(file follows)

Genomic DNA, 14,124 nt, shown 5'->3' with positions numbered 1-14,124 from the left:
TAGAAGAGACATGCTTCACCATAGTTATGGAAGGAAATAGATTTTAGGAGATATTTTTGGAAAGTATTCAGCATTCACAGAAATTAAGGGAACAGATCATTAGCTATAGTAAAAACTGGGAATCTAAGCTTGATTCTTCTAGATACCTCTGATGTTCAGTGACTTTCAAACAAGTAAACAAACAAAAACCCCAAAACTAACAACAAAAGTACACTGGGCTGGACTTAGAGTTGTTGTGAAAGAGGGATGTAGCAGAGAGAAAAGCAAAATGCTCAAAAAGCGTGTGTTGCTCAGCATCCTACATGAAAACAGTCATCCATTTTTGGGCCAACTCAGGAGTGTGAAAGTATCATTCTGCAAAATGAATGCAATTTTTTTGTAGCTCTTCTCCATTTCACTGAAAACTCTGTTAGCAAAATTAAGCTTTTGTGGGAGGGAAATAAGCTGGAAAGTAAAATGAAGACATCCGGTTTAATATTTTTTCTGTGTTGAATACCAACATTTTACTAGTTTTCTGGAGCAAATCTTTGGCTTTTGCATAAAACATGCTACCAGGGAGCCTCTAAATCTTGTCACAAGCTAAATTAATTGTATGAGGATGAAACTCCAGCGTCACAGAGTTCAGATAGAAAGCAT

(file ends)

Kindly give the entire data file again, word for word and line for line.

Genomic DNA, 14,124 nt, shown 5'->3' with positions numbered 1-14,124 from the left:
TAGAAGAGACATGCTTCACCATAGTTATGGAAGGAAATAGATTTTAGGAGATATTTTTGGAAAGTATTCAGCATTCACAGAAATTAAGGGAACAGATCATTAGCTATAGTAAAAACTGGGAATCTAAGCTTGATTCTTCTAGATACCTCTGATGTTCAGTGACTTTCAAACAAGTAAACAAACAAAAACCCCAAAACTAACAACAAAAGTACACTGGGCTGGACTTAGAGTTGTTGTGAAAGAGGGATGTAGCAGAGAGAAAAGCAAAATGCTCAAAAAGCGTGTGTTGCTCAGCATCCTACATGAAAACAGTCATCCATTTTTGGGCCAACTCAGGAGTGTGAAAGTATCATTCTGCAAAATGAATGCAATTTTTTTGTAGCTCTTCTCCATTTCACTGAAAACTCTGTTAGCAAAATTAAGCTTTTGTGGGAGGGAAATAAGCTGGAAAGTAAAATGAAGACATCCGGTTTAATATTTTTTCTGTGTTGAATACCAACATTTTACTAGTTTTCTGGAGCAAATCTTTGGCTTTTGCATAAAACATGCTACCAGGGAGCCTCTAAATCTTGTCACAAGCTAAATTAATTGTATGAGGATGAAACTCCAGCGTCACAGAGTTCAGATAGAAAGCAT